Autonomous delivery vehicles now legal in North Carolina

Residents of North Carolina could one day have pizza or groceries delivered to their homes or businesses by driverless vehicles, under a bill signed by Governor Roy Cooper this week .

The bill allows fully autonomous vehicles designed to deliver goods to travel on state roads and highways. The new law qualifies them as “vehicles without neighborhood occupants” and allows their use on roads with a speed limit of 45 mph or less.

It is not known where and when these vehicles will appear in North Carolina. But Representative Jason Saine, one of the bill’s main sponsors, has said he wants to make sure driverless vehicles are legal when companies want to start presenting them to the state.

“I didn’t want our state to be left behind,” Saine, a Lincoln County Republican, said in an interview. “It’s just kind of an evolution in the way goods and services are delivered to us in our homes and in our businesses.”

Saine said he introduced the bill at the request of Nuro lobbyists, a Californian company that manufactures driverless delivery vehicles. Nuro’s R2 robot on wheels can transport over 400 pounds of cargo (but no people) along pre-programmed routes, and uses cameras and sensors to avoid pedestrians, pets, cars and other objects that could get in its way.

Domino’s Pizza started using the R2 to deliver pies to some areas of Houston earlier this year. Nuro also has vehicles on the road in Arizona and California, but won’t say when they might arrive in North Carolina.

“While we have no specifics to share at this time on when Nuro vehicles will be on North Carolina roads, we are excited about the positive momentum the state is seeing to bring the benefits of delivery. autonomous without occupant to the North Carolinians. Mike Blank, the company’s regional policy manager, wrote in an email.

Other states pass similar bills

Blank said several states, including Florida and Nevada, passed bills similar to North Carolina’s this year. Allowing vehicles on the road is a necessary first step to introduce the technology, he said.

“We believe that autonomous vehicles can help dramatically improve safety, create new jobs and bring goods to people’s homes in an affordable and convenient way,” he wrote. “Our long-term goal is to provide autonomous delivery services to as many people as possible and to help them realize the benefits of robotics in their daily lives. “

North Carolina lawmakers passed the first autonomous vehicle bill in 2017 that establish some ground rules for licensing and operating autonomous vehicles that transport people.

The new law only applies to vehicles designed to transport goods and places few restrictions on their use. In addition to the speed limit, it forces vehicles to move as close as possible to the right edge of the road, except when making left turns, and to exit two-lane highways when five or more cars or trucks are grouped behind. them while waiting to pass.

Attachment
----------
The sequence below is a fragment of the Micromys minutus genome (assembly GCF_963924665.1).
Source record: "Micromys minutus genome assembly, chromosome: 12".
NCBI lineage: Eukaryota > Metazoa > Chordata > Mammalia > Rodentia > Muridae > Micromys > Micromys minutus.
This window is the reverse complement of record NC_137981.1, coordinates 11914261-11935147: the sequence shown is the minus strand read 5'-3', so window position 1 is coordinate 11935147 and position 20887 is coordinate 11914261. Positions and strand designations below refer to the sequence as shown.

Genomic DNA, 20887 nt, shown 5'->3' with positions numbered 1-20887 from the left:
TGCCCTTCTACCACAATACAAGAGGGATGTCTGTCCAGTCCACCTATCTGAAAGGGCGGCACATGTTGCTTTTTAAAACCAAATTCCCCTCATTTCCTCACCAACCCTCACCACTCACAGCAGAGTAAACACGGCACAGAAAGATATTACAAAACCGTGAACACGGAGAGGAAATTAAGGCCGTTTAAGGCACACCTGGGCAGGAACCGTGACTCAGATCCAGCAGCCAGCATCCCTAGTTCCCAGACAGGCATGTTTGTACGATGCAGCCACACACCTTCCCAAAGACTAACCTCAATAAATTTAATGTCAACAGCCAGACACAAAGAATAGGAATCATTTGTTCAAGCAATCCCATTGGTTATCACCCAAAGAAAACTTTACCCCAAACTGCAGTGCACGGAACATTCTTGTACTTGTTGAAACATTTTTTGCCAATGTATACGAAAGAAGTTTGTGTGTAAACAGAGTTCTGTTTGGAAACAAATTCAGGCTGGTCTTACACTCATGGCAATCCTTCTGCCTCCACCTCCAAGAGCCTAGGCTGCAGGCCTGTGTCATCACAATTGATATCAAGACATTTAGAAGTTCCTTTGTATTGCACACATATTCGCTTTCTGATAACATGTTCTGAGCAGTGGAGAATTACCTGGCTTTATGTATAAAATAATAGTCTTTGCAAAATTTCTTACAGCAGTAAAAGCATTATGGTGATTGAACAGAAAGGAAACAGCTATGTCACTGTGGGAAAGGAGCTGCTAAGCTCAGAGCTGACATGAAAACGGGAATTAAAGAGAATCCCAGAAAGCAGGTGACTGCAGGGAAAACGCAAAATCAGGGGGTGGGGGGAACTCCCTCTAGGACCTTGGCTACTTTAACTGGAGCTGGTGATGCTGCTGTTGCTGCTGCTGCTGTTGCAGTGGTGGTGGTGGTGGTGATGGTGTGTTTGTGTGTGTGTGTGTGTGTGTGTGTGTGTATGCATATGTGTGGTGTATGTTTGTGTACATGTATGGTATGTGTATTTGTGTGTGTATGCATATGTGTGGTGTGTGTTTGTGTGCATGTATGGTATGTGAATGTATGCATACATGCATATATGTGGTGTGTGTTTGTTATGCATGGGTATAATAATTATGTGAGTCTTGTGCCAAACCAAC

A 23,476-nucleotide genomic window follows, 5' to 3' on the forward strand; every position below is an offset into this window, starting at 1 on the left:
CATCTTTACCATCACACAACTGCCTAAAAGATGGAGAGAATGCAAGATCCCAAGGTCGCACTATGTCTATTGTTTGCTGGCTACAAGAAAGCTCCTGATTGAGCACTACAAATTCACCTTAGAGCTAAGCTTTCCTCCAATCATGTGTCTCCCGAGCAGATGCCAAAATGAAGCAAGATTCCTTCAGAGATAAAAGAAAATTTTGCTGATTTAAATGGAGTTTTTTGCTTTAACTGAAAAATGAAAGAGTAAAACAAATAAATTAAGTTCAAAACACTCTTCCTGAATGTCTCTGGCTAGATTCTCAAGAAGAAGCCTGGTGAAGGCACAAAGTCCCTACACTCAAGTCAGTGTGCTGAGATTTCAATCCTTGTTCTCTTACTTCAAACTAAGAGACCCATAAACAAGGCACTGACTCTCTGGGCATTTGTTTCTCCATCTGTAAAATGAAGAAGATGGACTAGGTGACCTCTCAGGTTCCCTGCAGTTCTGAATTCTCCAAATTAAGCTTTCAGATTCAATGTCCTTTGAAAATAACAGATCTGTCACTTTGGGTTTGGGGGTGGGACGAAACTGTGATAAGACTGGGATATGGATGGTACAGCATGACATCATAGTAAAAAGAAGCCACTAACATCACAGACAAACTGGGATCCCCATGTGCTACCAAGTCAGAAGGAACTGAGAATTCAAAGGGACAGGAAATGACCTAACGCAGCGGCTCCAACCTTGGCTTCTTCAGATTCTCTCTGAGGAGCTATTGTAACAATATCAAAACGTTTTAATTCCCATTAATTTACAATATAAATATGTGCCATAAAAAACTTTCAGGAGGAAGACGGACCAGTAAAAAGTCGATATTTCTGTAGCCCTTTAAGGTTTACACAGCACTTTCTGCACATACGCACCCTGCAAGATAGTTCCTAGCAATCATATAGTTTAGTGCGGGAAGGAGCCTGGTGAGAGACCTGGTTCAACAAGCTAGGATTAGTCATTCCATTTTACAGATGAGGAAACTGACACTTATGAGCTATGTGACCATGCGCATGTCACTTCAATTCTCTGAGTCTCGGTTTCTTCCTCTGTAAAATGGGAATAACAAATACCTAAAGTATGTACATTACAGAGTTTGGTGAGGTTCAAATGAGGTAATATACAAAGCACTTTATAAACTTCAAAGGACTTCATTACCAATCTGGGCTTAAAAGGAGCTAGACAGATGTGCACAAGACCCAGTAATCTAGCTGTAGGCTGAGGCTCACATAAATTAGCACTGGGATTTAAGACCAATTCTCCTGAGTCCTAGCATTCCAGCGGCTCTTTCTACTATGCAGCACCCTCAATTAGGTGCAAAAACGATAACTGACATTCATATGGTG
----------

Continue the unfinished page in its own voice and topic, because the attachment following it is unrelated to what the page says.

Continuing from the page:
The bill met little opposition – none in the Senate and only three lawmakers voting against in the House. Another sponsor, Representative Robert Reives, a Democrat from Chatham County, said he believes vehicles can operate safely, and apparently other lawmakers are as well.

“I’d rather have safety than efficiency,” Reives said.

Reives said that with a handful of startups in the autonomous vehicle industry, he didn’t expect them to be mainstream anytime soon.

“I’d be surprised to see one before a year,” he said.

Preparing for the future of transport

North Carolina has taken other steps to prepare for new transportation technologies. The North Carolina Department of Transportation was chosen for a federal program to demonstrate the practical uses of drones, which resulted in the delivery of laboratory samples by UPS to the main WakeMed campus in Raleigh and deliveries of food from drone maker Flytrex in Fayetteville, Raeford and more recently Holly Springs.

The federal government has also named the Triangle Highway in western Wake County as one of the country’s 10 “proving grounds” for autonomous vehicle technology. Volvo and FedEx used the highway, also known as the NC 540, to test an advanced form of cruise control that allows two or more trucks to communicate with each other and come closer together in small convoys or “platoons.”

NCDOT officials and lawmakers have said they want to be prepared to safely welcome new technologies and attract the companies that develop them.

House Bill 814, the Neighborhood Occupant Vehicle Law, is another step in that direction, Saine said.

“These types of technologies are going to go where they are best dealt with,” he said. “And so I want to make sure that we at least have the opportunity to compete and that our state is considered for this sort of thing.”

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Richard Stradling covers transport for The News & Observer. Planes, trains and automobiles, as well as ferries, bicycles, scooters and quite simply on foot. Also, hospitals during the coronavirus epidemic. He has been a journalist or editor for 34 years, the last 22 of which at The N&O. 919-829-4739, [email protected]

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